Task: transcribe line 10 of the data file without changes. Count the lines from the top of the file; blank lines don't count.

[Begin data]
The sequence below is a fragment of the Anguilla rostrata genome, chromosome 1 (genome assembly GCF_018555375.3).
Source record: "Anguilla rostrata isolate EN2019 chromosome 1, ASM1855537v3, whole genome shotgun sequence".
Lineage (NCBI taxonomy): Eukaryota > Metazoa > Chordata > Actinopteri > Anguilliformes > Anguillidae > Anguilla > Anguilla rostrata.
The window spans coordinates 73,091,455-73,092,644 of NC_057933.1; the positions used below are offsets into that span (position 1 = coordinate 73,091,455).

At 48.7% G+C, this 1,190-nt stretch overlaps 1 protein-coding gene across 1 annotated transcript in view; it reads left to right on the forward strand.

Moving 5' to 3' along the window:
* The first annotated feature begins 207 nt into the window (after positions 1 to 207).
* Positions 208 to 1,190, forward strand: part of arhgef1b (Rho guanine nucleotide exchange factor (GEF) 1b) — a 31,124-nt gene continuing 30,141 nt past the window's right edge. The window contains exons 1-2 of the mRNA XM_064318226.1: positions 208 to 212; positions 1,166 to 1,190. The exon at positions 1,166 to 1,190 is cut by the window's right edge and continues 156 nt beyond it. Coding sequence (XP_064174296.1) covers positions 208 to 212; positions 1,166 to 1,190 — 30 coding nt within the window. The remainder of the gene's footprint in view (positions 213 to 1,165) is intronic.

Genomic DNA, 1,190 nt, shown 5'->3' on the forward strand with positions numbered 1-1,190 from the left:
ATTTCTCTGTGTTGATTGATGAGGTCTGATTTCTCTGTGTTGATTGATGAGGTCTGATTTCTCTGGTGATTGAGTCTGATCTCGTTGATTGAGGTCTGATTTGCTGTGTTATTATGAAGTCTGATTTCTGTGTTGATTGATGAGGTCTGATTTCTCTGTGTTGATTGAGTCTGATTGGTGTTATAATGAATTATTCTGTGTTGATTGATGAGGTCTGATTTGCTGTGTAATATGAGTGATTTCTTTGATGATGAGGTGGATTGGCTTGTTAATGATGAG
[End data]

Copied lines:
ATTTCTCTGTGTTGATTGATGAGGTCTGATTTCTCTGTGTTGATTGATGAGGTCTGATTTCTCTGGTGATTGAGTCTGATCTCGTTGATTGAGGTCTGATTTGCTGTGTTATTATGAAGTCTGATTTCTGTGTTGATTGATGAGGTCTGATTTCTCTGTGTTGATTGAGTCTGATTGGTGTTATAATGAATTATTCTGTGTTGATTGATGAGGTCTGATTTGCTGTGTAATATGAGTGATTTCTTTGATGATGAGGTGGATTGGCTTGTTAATGATGAG